07 Oct 2014
HBS alums use a venture capital model to fast-track research on a cure for Alzheimer’s disease.Re: Jeff Morby (MBA 1961); Tim Armour (MBA 1975); William Sahlmanby Linda KushTopics:
Henry McCance, founder (left), and Tim Armour, President & CEO, of Cure Alzheimer's Fund
(Photo by Shawn Henry)
Twelve years ago, when Henry McCance (MBA 1966) and his wife initially faced her diagnosis of Alzheimer’s disease, the couple consulted some of the world’s top physicians specializing in its treatment. McCance was shocked by their advice.
“They said, ‘Try three Advil a day. It might help. There are a few FDA-approved drugs for Alzheimer’s disease, and they won’t help,’” he recalls.
McCance, a venture- capital pioneer with Greylock Partners, had spent 40 years as eyewitness to advances in technology that changed the world at breathtaking speed. From that perspective, it seemed “inadequate and unacceptable,” as he puts it, that so little progress had been made to treat a dreaded disease identified more than a century ago and now afflicting five million people in the United States.
Friend and fellow venture capital investor Jacqueline Morby called him soon thereafter. She and husband Jeffrey Morby (MBA 1961) were launching a nonprofit to fight Alzheimer’s and invited McCance to join them, along with Boston philanthropists Jerome and Phyllis Rappaport. They introduced him to Dr. Rudolph Tanzi, a Harvard geneticist focused on finding genetic links to the disease. He had already discovered three of the four then-known genes associated with Alzheimer’s.
“Part of my skill set is I can recognize world-class talent when I see it,” says McCance. “I knew he was the kind of guy Greylock would have backed if he had chosen the software industry as a career.”
Tanzi explained that, owing to recent advances in gene sequencing and data mining, he believed he could identify many more genes in a short time with a relatively modest investment. That could lead to the major breakthrough the founders were after, because more genes with which to work would mean more avenues to explore in new drug development, exponentially increasing the chances of finding effective treatment and prevention.
In 2004, the three families founded the Cure Alzheimer’s Fund (CAF) to support Tanzi’s work and other Alzheimer’s research. At McCance’s urging, they based the organization on venture capital principles: locate visionaries and invest in them; run a lean, frugal institution; and take the risk on bold ideas with enormous promise.
Having discovered their first visionary in Tanzi, they set out to find someone who could double as a penny-wise administrator and a fundraiser. A mutual friend at Greylock recommended Timothy Armour (MBA 1975) to McCance as a potential consultant. Armour, who had some 20 years’ experience in development and operations at nonprofits, including Harvard Business School, met with McCance over dinner.
“By the end of the dinner, I wasn’t a consultant anymore,” said Armour, now CAF’s president and CEO.
Both men agree that Armour’s HBS connection as an alumnus and a former staffer made him an attractive candidate even before the two met.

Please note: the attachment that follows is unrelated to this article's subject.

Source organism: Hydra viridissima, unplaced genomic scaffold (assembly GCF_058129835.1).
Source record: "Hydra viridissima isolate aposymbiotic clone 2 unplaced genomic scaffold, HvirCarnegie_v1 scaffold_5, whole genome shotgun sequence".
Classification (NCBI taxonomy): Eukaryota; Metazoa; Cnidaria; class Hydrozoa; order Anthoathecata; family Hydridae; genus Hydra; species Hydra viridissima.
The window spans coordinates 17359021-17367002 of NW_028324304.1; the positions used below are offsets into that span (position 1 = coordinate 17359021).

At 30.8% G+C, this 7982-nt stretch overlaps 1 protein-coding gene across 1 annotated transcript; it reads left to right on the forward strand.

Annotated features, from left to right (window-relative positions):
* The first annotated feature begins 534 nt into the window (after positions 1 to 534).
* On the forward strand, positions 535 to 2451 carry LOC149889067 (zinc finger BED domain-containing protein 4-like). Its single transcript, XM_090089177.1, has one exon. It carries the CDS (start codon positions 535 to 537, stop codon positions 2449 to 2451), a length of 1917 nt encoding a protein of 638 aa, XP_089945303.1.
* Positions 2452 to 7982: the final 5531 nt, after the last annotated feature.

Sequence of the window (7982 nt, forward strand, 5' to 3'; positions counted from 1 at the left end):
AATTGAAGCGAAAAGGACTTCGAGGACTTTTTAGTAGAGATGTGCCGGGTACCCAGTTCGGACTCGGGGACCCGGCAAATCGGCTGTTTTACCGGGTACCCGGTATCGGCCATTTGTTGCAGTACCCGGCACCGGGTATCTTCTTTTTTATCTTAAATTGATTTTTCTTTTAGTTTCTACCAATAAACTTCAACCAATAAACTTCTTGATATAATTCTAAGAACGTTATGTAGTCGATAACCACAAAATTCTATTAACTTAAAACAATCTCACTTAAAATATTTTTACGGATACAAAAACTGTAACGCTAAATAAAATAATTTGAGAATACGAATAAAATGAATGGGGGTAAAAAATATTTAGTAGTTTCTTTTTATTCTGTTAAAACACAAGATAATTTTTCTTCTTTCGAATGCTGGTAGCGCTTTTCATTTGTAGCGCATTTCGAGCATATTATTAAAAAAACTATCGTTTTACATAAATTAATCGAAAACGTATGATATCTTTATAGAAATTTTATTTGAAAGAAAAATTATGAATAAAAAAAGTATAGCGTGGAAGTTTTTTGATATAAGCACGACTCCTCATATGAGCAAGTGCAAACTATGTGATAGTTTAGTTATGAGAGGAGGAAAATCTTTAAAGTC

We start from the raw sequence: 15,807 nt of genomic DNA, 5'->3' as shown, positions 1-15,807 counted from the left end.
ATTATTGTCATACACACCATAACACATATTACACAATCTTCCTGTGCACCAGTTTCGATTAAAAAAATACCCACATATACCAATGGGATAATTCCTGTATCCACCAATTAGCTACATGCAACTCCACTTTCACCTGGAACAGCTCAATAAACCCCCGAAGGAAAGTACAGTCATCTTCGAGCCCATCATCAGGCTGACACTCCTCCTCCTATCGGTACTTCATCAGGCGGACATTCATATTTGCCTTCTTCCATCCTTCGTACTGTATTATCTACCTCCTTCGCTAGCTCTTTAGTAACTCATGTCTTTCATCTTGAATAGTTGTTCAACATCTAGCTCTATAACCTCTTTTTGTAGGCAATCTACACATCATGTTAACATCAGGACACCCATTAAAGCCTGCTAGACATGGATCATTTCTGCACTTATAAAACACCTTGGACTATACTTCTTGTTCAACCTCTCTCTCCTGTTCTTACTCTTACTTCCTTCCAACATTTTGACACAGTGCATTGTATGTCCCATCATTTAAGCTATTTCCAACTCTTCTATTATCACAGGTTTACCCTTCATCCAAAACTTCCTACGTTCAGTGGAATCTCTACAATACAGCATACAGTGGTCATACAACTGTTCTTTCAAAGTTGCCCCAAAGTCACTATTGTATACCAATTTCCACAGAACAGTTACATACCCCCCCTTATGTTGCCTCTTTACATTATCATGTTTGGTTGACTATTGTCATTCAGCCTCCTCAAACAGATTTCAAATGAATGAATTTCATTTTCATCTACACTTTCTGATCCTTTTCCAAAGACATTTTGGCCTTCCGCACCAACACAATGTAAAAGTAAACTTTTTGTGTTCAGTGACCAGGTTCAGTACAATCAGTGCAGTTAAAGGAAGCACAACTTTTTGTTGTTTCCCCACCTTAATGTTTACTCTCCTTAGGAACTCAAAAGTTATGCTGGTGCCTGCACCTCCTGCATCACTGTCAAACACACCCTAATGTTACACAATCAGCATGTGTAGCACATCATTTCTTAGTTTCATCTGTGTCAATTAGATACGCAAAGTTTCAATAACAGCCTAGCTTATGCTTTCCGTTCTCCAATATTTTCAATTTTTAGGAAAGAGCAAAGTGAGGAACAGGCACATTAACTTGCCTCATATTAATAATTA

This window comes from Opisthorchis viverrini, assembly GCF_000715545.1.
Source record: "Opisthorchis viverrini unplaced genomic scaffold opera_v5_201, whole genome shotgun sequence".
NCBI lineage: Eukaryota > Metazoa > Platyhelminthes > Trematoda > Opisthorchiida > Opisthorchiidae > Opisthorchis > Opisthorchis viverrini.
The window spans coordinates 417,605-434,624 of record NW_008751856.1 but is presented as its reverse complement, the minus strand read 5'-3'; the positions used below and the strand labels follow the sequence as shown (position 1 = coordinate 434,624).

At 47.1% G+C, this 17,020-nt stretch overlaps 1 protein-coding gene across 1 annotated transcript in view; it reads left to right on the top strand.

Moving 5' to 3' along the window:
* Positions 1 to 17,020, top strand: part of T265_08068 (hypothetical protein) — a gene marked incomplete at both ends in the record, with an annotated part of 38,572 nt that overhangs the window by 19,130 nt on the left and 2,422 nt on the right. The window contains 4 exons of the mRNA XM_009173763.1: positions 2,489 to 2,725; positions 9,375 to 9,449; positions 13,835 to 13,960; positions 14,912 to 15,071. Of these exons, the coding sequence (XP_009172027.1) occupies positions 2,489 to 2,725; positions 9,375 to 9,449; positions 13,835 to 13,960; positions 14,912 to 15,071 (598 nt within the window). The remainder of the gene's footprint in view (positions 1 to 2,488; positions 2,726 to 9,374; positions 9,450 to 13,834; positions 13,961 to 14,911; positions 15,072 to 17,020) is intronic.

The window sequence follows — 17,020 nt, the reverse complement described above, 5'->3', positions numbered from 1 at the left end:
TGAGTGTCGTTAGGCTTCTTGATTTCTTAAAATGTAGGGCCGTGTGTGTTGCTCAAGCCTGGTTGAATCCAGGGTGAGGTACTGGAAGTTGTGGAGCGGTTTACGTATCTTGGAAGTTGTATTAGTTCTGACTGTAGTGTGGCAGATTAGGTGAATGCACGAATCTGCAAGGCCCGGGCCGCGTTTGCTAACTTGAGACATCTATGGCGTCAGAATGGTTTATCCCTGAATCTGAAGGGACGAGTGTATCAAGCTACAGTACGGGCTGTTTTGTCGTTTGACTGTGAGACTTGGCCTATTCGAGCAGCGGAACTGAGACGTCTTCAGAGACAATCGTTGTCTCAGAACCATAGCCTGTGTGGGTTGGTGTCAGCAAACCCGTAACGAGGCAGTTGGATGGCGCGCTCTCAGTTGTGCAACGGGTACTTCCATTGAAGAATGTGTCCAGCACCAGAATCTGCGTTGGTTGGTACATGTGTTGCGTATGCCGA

“We were a start-up, and we needed to find someone who was entrepreneurial, a self-starter. HBS teaches quite well the entrepreneurial spirit,” McCance said.
The CAF partners asked Tanzi to recruit a dozen other researchers they had identified as standouts in the field and to urge them to apply for grants. And they made it clear that they were looking for ideas with potential to revolutionize the field quickly.
“We tell our scientists, ‘Dare to be great. Bring us the projects that you can’t get funded elsewhere.’ We don’t want safe, incremental science. We’re not looking for a three-yard plunge. We want a 40-yard pass,” said Armour.
True to the venture capitalist ideals of simplicity and thrift, the partners created a streamlined application process. Researchers submit three-page proposals and receive answers in a few weeks, rather than months or years. The process is liberating to scientists accustomed to spending up to 40 percent of their time on grant-related paperwork. That time can instead be devoted to solving the problem.
Embarked on his first nonprofit venture, McCance has found help and inspiration through HBS. At his 40th Reunion, he unveiled his new initiative to classmates as a panelist in a session about philanthropy, organized by Professor William Sahlman. He and Armour have also attended several conferences on the HBS campus devoted to nonprofits working to fight specific diseases. Attendees come away with new ideas, information, and a fresh sense of purpose.
CAF is beginning to see results. Thanks to its grant, Tanzi has discovered dozens of new genes related to Alzheimer’s and found new causes of the disease’s mind-robbing effects. Inflammation within the brain appears to play a key role, opening new treatment possibilities if the disease can be detected before symptoms develop.
“We’ve made great progress thanks to the venture research funding model; we wouldn’t have been able to do this without it,” said Tanzi.
Although McCance’s wife will not live long enough to benefit from CAF’s contributions to Alzheimer’s science, he still looks to its future with tremendous hope.
“If venture research grows the way venture capital did,” he said, “we’ll be talking about a cure in 20 years.”
Class of MBA 1966, Section F